If anything occurs on your rented property that has you thinking of making an insurance claim, you should contact your landlord first. The property management is on the hook for structural repairs in most jurisdictions. If they can resolve the problem without needing to make a claim, all the better. Like home insurance claims, renters insurance claims are recorded in the CLUE database.
After consulting your landlord to find out what remaining losses will roll over to your renter’s insurance coverage, get on the phone with your agent. But remember that the rules still apply: Be sure that your claim is worth more than the expense of jacked-up premium and a lingering claims history.
What happens if your claim is denied?
There are a few common reasons why your home insurance claim might be denied.
- Negligence. The insurance company may find that the claim could have been avoided altogether if you had seen to routine maintenance, like repairing a worn-out roof or cleaning your oven.
- Not covered peril. Flood insurance, for example, is a point of coverage a lot of people think they have but don’t. Ideally, you should know before filing a claim whether it’s a peril covered by your policy. It’s better to know before you file because home insurance claims are recorded in a database accessible by all insurance companies. Because too many claims is a red flag for insurers, you don’t want to add to the claims list under your name unless you’re sure you’re going to be reimbursed.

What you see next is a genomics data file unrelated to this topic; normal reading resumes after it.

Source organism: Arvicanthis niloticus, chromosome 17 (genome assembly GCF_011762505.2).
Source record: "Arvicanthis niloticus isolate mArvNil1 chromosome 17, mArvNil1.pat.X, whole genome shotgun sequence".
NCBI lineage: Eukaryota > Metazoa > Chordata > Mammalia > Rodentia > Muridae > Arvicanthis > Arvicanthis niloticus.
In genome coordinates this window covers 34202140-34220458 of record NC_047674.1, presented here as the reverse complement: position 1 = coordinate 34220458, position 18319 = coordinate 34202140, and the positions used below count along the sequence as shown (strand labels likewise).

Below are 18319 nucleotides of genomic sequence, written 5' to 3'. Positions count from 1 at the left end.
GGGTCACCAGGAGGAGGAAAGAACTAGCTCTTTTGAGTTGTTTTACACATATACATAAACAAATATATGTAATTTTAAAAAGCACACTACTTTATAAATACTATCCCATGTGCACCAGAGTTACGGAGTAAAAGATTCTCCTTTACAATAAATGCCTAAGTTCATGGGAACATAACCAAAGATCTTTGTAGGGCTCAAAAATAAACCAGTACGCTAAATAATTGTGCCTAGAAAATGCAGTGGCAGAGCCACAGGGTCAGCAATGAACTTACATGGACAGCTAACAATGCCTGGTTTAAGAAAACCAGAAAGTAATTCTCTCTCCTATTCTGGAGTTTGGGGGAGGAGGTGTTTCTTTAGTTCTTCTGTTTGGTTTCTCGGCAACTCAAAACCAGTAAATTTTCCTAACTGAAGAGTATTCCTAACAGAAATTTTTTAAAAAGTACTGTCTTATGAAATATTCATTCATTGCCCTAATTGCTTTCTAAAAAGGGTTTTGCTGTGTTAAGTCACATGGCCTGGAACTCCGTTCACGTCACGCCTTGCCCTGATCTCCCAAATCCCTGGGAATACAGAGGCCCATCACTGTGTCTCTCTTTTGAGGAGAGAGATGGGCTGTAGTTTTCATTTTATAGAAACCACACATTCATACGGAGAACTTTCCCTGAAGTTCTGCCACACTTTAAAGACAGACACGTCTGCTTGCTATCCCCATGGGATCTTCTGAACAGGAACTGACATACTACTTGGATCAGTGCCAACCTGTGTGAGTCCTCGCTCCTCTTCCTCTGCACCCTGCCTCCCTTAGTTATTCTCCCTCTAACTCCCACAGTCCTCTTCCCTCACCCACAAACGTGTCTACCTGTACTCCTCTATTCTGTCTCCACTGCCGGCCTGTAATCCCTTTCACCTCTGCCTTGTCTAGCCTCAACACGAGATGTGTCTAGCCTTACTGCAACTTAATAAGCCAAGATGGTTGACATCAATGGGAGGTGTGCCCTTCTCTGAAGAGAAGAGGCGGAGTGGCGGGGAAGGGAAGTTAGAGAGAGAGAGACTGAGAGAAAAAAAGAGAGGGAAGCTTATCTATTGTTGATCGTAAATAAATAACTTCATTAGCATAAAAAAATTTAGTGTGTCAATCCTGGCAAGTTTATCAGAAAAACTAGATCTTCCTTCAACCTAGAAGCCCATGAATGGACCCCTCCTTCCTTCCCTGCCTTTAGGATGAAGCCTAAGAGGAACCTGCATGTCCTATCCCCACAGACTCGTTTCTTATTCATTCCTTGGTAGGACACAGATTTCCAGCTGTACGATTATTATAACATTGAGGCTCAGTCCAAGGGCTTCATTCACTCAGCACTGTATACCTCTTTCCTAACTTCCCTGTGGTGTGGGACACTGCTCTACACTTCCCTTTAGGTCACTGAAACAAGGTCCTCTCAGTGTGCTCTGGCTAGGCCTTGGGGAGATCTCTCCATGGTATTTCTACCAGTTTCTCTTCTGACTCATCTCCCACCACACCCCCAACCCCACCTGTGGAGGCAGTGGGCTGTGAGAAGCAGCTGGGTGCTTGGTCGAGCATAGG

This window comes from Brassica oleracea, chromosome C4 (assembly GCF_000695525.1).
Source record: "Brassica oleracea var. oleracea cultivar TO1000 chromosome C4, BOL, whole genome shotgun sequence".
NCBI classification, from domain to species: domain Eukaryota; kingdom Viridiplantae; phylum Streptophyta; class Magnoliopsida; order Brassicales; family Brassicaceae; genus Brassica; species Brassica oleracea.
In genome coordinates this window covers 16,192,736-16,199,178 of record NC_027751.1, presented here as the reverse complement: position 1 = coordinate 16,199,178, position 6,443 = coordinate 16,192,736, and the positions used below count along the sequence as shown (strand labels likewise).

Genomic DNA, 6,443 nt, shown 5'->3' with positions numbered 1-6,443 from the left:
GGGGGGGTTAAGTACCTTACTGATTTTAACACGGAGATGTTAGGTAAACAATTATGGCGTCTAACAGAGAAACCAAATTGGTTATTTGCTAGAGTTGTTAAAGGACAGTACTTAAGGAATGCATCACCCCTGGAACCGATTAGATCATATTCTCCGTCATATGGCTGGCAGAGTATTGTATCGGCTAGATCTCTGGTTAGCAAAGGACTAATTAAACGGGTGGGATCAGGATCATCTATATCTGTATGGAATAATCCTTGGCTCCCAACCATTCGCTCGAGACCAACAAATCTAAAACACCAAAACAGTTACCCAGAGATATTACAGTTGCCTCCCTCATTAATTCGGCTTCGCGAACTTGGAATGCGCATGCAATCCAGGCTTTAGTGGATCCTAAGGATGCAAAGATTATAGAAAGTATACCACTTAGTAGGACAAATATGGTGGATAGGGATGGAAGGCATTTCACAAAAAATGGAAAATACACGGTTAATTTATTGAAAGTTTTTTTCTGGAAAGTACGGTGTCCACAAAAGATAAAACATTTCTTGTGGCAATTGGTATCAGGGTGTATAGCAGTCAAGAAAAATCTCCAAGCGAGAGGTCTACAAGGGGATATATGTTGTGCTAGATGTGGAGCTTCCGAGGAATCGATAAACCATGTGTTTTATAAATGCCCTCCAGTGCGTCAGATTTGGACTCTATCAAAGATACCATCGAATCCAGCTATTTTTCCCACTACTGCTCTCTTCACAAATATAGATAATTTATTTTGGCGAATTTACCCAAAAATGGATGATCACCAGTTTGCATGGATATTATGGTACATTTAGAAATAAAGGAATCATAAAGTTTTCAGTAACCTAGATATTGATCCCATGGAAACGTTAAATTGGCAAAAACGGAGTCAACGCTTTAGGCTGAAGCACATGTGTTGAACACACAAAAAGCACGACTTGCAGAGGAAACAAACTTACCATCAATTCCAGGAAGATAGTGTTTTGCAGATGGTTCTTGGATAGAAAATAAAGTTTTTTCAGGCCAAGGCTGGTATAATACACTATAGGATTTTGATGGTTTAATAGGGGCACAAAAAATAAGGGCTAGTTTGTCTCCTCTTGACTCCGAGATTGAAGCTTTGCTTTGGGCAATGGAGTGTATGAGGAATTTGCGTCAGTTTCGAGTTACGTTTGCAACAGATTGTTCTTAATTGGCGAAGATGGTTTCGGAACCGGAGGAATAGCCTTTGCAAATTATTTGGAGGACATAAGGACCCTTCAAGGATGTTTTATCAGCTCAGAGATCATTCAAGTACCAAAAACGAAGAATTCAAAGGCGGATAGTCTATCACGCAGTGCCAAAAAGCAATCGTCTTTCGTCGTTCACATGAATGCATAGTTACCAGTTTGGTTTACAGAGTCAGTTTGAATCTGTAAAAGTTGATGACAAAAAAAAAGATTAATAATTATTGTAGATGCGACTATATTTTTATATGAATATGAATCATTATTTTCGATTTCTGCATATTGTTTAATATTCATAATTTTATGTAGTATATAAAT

- Too much time lapsed before filing a claim. There’s a statute of limitations when it comes to filing an insurance claim. The time limit varies between companies but you don’t want to risk it; get claims in stat.
If you believe that your insurance company has wrongfully denied your claim, arm yourself with greater evidence and hire an independent appraiser. Then, resubmit your claim with more information.
Does Homeowners Insurance Go Up After a Claim?
After filing a claim, you can expect your homeowners insurance premium to increase. It doesn’t matter how minor the claim was, or how much money you received from the insurance company.
However, your insurance rate won’t increase immediately after a claim. It’s only during your policy’s renewal period that your insurance company will review your claims history and make rate adjustments.
If you’re concerned about your rate going up after a claim, talk to your insurance company about ways to lower your premium, like raising your deductible or taking advantage of discounts.
- Cause of claim
- Total cost of claim
- Number of claims filed within the past ten years
- State of residency
Homeowners Insurance Claims FAQ
Can you keep homeowners insurance money?
If you don’t use the entirety of your homeowners insurance claim check on repairs, the balance is yours to keep. So long as yours is the only name on the check, the money is free for you to use at your discretion.
Are claims payouts taxable?
Broadly speaking, insurance lines for which you pay the premium aren’t taxable. Claims payouts from either home or auto insurance don’t need to be reported as income; they are simply reimbursements for expenses.